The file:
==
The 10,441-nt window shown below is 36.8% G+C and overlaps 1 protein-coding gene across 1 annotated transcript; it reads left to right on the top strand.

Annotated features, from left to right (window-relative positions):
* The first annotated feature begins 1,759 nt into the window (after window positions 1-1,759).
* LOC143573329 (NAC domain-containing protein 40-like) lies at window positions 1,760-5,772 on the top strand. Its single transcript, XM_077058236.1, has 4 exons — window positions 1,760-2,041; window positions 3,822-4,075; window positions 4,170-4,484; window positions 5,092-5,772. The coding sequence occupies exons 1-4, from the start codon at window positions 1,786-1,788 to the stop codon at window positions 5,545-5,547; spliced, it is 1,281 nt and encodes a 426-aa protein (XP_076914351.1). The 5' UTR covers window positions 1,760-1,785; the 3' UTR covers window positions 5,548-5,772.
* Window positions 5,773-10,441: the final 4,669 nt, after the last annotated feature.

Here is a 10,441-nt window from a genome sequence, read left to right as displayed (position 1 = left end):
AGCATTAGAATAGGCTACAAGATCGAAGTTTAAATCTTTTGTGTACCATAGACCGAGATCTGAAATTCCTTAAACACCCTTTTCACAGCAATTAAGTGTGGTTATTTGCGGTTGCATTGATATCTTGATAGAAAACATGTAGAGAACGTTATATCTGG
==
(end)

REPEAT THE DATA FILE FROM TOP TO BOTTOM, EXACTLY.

The 10,441-nt window shown below is 36.8% G+C and overlaps 1 protein-coding gene across 1 annotated transcript; it reads left to right on the top strand.

Annotated features, from left to right (window-relative positions):
* The first annotated feature begins 1,759 nt into the window (after window positions 1-1,759).
* LOC143573329 (NAC domain-containing protein 40-like) lies at window positions 1,760-5,772 on the top strand. Its single transcript, XM_077058236.1, has 4 exons — window positions 1,760-2,041; window positions 3,822-4,075; window positions 4,170-4,484; window positions 5,092-5,772. The coding sequence occupies exons 1-4, from the start codon at window positions 1,786-1,788 to the stop codon at window positions 5,545-5,547; spliced, it is 1,281 nt and encodes a 426-aa protein (XP_076914351.1). The 5' UTR covers window positions 1,760-1,785; the 3' UTR covers window positions 5,548-5,772.
* Window positions 5,773-10,441: the final 4,669 nt, after the last annotated feature.

Here is a 10,441-nt window from a genome sequence, read left to right as displayed (position 1 = left end):
AGCATTAGAATAGGCTACAAGATCGAAGTTTAAATCTTTTGTGTACCATAGACCGAGATCTGAAATTCCTTAAACACCCTTTTCACAGCAATTAAGTGTGGTTATTTGCGGTTGCATTGATATCTTGATAGAAAACATGTAGAGAACGTTATATCTGG